WEbook: The villain's narrative is almost entirely taken up by his description of Aiden's, chalk drawing of the universe. There are specific focuses on use of colour and the mixing of elements that shouldn't go together, but do. It's difficult not to interpret this as an attraction to Aiden, rather than purely to the freedom of his art. Especially when it is considered in light of the villain's treatment of love in the first paragraph. 

Is the freedom that Aiden displays and the villain covets intended to be a freedom (and frustration) of sexuality as well as a freedom (and frustration) of the mind? 

RainbowBlight: At the age of twelve, kids are just starting to wake up to the world of sexuality and physical attraction. I wanted Drake’s unacknowledged attraction to Aiden to add another layer of complexity to the combined jealousy and awe with which he views Aiden and his art. 

Drake wants both to have Aiden and to be him; since he can do neither, he resorts to the next-best thing, which is to force Aiden to change in a way that Drake hopes, subconsciously, will make him love Aiden less. Drake’s experience of human touch has only been violent, so it’s the way he imagines physically interacting with Aiden. Drake’s survival instincts have led him to hold the belief that you hit because you care.

TL;DR: Yes. :-)

WEbook: Underneath the brilliant descriptions of Aiden's art, there is a character that every reader will have met - the angry, malicious, violent, bully. In life, as in literature, this character often appears, and so it can be difficult to develop a convincing portrait of a bully that does not slip into the trap of cliché. How do you deal with this, and other literary challenges, in your writing?

RainbowBlight: Complex fictional characters reflect human complexity; we all have contradictory elements to our personalities. One person might be both laid-back and drawn to adventure, while another might be gregarious around close friends but clam up in larger groups. It’s the same with bullies. They’re as human as any of us, motivated sometimes by greed, anger, or lust, and other times by sadness and pain. Avoiding clichés is sometimes as simple as showing your character’s complicated, conflicting inner motivations—which is my favorite aspect of writing.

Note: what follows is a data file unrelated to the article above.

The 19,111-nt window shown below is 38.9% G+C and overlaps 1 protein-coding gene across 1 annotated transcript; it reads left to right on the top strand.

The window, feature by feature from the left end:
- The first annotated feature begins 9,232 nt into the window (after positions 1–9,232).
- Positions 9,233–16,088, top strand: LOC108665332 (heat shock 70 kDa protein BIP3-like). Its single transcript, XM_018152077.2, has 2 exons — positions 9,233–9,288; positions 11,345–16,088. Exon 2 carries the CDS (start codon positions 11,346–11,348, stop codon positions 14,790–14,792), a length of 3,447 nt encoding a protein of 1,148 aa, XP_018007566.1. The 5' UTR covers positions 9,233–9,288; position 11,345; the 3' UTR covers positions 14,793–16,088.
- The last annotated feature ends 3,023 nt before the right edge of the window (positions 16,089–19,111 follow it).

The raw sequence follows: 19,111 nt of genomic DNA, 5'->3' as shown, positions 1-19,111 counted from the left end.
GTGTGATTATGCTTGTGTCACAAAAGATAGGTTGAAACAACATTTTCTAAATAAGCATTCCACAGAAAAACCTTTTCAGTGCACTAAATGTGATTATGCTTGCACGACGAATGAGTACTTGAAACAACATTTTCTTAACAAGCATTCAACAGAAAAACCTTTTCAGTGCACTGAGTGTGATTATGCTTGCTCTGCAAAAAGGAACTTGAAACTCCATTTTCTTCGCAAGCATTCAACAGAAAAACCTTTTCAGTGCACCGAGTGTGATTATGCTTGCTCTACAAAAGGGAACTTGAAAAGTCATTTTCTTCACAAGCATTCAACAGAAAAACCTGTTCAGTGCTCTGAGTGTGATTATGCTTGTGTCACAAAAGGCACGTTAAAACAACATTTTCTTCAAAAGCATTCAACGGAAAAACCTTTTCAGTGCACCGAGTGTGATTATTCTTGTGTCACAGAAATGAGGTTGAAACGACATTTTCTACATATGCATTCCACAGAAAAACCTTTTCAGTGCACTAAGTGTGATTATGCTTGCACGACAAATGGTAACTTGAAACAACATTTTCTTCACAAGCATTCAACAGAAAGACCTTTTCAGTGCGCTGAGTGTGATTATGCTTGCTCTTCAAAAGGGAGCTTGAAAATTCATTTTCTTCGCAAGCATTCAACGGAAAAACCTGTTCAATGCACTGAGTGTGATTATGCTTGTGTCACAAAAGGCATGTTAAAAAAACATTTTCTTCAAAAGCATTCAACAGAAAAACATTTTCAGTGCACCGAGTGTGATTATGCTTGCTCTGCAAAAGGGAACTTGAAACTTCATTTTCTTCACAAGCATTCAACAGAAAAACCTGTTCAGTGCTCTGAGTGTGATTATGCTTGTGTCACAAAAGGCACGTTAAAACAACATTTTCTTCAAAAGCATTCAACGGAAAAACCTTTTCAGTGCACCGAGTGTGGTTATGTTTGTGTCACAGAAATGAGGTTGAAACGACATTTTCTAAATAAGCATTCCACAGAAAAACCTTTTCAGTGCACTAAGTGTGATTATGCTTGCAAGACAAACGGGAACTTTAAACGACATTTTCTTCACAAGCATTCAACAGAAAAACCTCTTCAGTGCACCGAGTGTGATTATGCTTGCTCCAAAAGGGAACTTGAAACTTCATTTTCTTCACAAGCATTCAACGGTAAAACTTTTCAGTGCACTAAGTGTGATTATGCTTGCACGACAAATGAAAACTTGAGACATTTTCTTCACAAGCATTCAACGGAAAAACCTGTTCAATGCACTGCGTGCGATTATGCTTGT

WEbook: Thanks for taking the time to speak with us about your winning entry, Rainbow Blight! We look forwards to reading more of your entries over the coming months.

To read RainbowBlight's winning entry, Recess Lessons, head on over to the March Challenge page.

Don't forget that the May Challenge: First Line Imitations is now OPEN

This month we're challenging you to take the first line of your favourite book and write a completely different story. 

Good luck and happy writing!

The WEbook Team

Friday, 1 May 2015

The WEbook Newsletter - April 2015

Webook's April 2015 Newsletter
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Dear WEbook,

We're in the last few days of April and getting closer to being able to reveal some very exciting news about WEbook... But while you (and we!) wait, we want to get as much feedback on your user experience of the WEbook site as possible.

What would you like to see improved? What additional functions do you think we should add? What drives you crazy? (both the good and the bad!)

Let us know via email, Twitter, and Facebook.
We're looking forwards to hearing your suggestions!

And, because we're in a generous mood, each member who participates will receive a free ebook of their choice from the WEbook store!

In this month's newsletter, we've also got the final instalment of Kimberley Reeves' advice on How to Self-Publish With Success. Because the route to success is never a trip down easy street, we've decided to collate all of Kim's brilliant advice into a WEbook blog post so that you can refer back and put her advice into practice! We'd also love to hear about any successes you've had on your own self-publishing journeys, or if you've got any additional advice for your fellow WEbookers. Fill us in on your self-publishing successes...

Happy reading, and as ever, happy writing!

The WEbook Team


'When I'm broken and nothing seems to make any sense, I go back to the ranch to my beautiful Jessie... Jess fixes me, makes me whole again'.

Those were the words written in Adam's journal shortly before he died. His twin brother, Mitch, has never met Jessie, and it is up to Mitch to tell her that Adam is gone. He doesn't want to tell her, doesn't want to be the one to break her heart, but what choice does he have?

WEbook of the Month

To celebrate the end of Kimberley Reeves' series of articles on self-publishing, our WEbook of the Month for April has to be Broken!